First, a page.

As we age and live longer, there is ample opportunity to develop and, in turn, manage chronic health issues; many of them associated with feelings of pain. Here are some strategies that can help empower you to manage chronic pain without relying on medications:
1. Stay busy. Stay physically and mentally active every day. Being deeply focused on tasks and their outcomes that you enjoy, will reduce your pain.
2. Recognize how often you spend actively thinking about the pain you feel and work to curb the habit. The less you ponder and evaluate your pain, its triggers, and your perceived limitations, the less it will affect you.
3. Embrace the fact that your brain has the innate and complete power to help you feel better simply by knowing painful sensations do not mean physical harm is happening.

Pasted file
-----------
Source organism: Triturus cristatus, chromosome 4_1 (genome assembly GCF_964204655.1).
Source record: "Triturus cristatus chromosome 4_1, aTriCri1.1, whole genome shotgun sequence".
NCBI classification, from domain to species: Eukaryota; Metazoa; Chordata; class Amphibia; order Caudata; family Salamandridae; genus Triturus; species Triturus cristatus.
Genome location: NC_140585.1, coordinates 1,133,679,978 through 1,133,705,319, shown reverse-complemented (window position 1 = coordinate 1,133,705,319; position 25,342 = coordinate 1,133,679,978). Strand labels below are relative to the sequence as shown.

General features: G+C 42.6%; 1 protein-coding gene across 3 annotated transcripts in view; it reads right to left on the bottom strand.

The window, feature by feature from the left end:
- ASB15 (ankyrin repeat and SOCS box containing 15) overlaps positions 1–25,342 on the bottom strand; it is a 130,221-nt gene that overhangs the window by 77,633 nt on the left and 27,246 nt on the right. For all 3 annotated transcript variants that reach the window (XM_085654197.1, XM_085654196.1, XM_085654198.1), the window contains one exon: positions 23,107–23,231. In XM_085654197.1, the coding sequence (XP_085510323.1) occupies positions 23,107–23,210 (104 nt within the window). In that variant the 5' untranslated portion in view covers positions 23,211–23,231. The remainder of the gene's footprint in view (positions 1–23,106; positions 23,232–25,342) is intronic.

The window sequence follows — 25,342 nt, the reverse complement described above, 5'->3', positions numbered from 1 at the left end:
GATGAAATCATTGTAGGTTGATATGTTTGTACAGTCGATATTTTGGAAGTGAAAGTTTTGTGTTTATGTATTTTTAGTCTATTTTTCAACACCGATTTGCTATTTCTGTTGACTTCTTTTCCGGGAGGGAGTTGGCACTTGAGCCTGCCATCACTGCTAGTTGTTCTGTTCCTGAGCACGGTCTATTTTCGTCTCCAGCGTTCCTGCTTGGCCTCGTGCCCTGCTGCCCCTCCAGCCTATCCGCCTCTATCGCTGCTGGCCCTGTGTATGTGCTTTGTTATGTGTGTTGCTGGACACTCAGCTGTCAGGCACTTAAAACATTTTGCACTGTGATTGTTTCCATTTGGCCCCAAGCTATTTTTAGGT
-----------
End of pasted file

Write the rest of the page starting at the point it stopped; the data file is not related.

4. Seek to experience beneficial discomfort of exercise because it will not harm but help you and it will progressively help the more you do it.
5. It’s good to show and share your struggles with the people who care for you or those who relate to you how you feel. Being socially supported not only heals the soul, but also corrects faulty pain mechanisms.
You can defeat chronic pain. It is not magic. It is not fluffy rah-rah. It is science. And it starts with you taking your first step.
Our Challenge To You:
Pick 1 of the 5 strategies above and put it into action beginning tomorrow.
Next week, pick another strategy that resonates with you and practice it while keeping up the routine you had the previous week.
Continue to add a strategy of your choice for each week until you’ve completed Week 5.
Give it a try and leave us a comment below about how you feel. Did it help? What did you find to be the hardest part about making change?
We want to hear from you!
Garland EL. Pain processing in the human nervous system: a selective review of nociceptive and biobehavioral pathways. Prim Care. 2012;39(3):561-571. doi:10.1016/j.pop.2012.06.013